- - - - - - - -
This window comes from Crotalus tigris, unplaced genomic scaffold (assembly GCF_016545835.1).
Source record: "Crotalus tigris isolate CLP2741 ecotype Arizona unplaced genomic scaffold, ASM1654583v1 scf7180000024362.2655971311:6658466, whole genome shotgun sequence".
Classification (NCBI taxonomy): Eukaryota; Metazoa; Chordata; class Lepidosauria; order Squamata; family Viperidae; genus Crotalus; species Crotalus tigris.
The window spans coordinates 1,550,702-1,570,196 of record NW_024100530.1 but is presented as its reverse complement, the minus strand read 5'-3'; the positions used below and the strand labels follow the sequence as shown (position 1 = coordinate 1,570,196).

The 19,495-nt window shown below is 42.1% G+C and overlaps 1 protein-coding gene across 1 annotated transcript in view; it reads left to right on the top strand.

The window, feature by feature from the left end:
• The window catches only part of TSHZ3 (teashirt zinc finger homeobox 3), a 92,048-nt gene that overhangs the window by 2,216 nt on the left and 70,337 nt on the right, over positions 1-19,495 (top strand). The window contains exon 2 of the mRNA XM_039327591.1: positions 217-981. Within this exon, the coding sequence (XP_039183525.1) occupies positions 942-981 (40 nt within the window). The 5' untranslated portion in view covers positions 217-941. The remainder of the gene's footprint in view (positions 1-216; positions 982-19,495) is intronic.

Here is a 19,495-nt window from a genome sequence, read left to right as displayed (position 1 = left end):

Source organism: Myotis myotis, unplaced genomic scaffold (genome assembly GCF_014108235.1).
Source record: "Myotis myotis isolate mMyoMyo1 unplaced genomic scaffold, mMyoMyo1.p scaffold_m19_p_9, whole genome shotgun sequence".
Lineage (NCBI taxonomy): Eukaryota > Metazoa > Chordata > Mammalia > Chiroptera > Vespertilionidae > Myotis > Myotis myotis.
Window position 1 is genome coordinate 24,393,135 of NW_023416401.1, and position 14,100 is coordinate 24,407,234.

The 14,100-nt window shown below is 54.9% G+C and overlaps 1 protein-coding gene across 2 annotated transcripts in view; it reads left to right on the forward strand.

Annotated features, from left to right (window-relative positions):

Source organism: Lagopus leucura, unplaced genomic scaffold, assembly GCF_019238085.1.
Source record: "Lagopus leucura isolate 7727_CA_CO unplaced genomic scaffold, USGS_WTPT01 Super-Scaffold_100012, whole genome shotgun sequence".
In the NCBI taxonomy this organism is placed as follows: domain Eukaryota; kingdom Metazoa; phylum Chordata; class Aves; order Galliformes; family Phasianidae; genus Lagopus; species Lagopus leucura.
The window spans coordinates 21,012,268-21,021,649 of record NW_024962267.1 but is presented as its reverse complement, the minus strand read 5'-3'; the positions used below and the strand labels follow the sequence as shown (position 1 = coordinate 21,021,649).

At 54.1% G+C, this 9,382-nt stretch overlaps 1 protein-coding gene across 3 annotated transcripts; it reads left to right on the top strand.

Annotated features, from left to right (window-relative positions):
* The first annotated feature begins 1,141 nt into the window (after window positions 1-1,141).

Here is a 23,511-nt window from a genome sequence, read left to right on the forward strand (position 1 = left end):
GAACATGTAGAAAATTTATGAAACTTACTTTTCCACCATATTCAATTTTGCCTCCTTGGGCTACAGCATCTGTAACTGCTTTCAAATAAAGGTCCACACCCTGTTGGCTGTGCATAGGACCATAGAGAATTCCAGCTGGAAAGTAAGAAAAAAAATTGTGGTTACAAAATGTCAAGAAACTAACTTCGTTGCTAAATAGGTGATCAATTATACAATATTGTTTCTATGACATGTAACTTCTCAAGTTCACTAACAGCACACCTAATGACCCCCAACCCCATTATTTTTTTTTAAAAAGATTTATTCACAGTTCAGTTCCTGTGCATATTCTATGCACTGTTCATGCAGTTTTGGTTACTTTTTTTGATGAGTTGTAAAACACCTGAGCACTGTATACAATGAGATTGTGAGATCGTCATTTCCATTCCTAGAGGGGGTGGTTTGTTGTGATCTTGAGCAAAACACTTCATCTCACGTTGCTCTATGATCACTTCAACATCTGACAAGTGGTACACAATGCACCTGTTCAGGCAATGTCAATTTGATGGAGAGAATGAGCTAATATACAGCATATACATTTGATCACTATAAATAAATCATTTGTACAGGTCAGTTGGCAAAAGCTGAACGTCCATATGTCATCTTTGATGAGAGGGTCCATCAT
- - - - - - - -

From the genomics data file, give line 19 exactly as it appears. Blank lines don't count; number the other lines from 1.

At 54.1% G+C, this 9,382-nt stretch overlaps 1 protein-coding gene across 3 annotated transcripts; it reads left to right on the top strand.